“It’s been an incredible journey and we have loved every step of the way with the City of Vincent. We have learned a lot and we have worked together to create a better tool. What we’ve created in partnership with the City is likely to suit most other local government booking systems.

“The feedback loop has been very positive. We take on board all their feedback. All the new features we built were a direct result of the feedback. In effect, they are codesigning with us. We have developed a shared understanding about the start-up journey. Our resources are finite and there are only so many things we can develop at a time.”

THE SpacetoCo concept was originally based on the residential market,” Daniel says. “We thought perhaps people could rent out their backyards for weddings. There were some legal impediments to that idea and it transformed into bookings for commercial spaces.

“We quickly discovered that local government is one of the biggest owners and managers of spaces in our community, but the way the space is managed can be outdated.

“The ‘Co’ in our name stands for community, collaboration, cooperation, co-design, co-working. The heart of SpacetoCo is to connect people to spaces and to see spaces used. The three founders are teachers. Collectively, we have worked in business development management, with schools around the future of work and technology, and in residential property management.

“We are very grounded in why we are doing what we are doing. Sure, it’s a business but the purpose is to enable people to leverage their asset, to improve utilisation of things available in the community. We can stop building things we don’t need, use the things we already have more efficiently and get people better connected in their community.”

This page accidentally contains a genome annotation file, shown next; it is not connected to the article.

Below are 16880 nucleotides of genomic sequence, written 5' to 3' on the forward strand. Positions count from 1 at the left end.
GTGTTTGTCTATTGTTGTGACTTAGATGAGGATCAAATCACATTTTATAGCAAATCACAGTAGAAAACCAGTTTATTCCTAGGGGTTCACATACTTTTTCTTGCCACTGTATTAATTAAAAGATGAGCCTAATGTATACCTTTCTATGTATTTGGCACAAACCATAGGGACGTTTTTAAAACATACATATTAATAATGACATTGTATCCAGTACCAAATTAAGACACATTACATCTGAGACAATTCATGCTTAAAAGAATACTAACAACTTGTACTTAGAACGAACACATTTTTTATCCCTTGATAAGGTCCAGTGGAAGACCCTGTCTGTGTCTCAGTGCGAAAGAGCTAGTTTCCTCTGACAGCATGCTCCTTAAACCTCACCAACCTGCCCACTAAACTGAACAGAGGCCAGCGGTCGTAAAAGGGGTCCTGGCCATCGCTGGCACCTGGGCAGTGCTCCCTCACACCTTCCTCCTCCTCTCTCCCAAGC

the big things SpacetoCo has learned from the project with the City of Vincent is to “Give it a go. We started the conversation around listing a small number of facilities and in five months went from zero to 60 facilities listed,” Daniel reports.

“The City also made adjustments, such as to fees and charges, terms and conditions and processes. It was easy and straightforward to work with the City and decisions could be made quickly.

“This system definitely has the potential to generate significantly greater use of facilities. We see activity on the platform from the back end. We saw someone trying to book commercial space but instead booked a facility at the City of Vincent—because they could see it was available and the booking process was easy.

“We have data on how much time the online platform saves. We asked the City of Vincent how long it used to take them to process a booking. It was generally more than 20 minutes and I know that in some other local governments it can take a lot longer—up to an hour at a cost of $70 to $80 per booking. That means money lost on low-fee facilities.

“At the City of Vincent, we have reduced the booking processing time from 20 minutes down to just a few minutes. The online system was a good investment, achieving efficiencies in the management of space.

“The online platform creates co-marketing opportunities. Local governments don’t generally market their spaces very well and we can tackle marketing opportunities together. We have marketing materials they can put around the city to direct people to bookings on SpacetoCo, instead of calling or emailing to go through the old process. People can see a venue they like and just pick up their phone to book the space on the spot. You can book flights, Uber and accommodation that way and get receipts delivered to you—why not for local governments, too?”

This article first appeared in the Statewide Magazine, Issue 171 2018.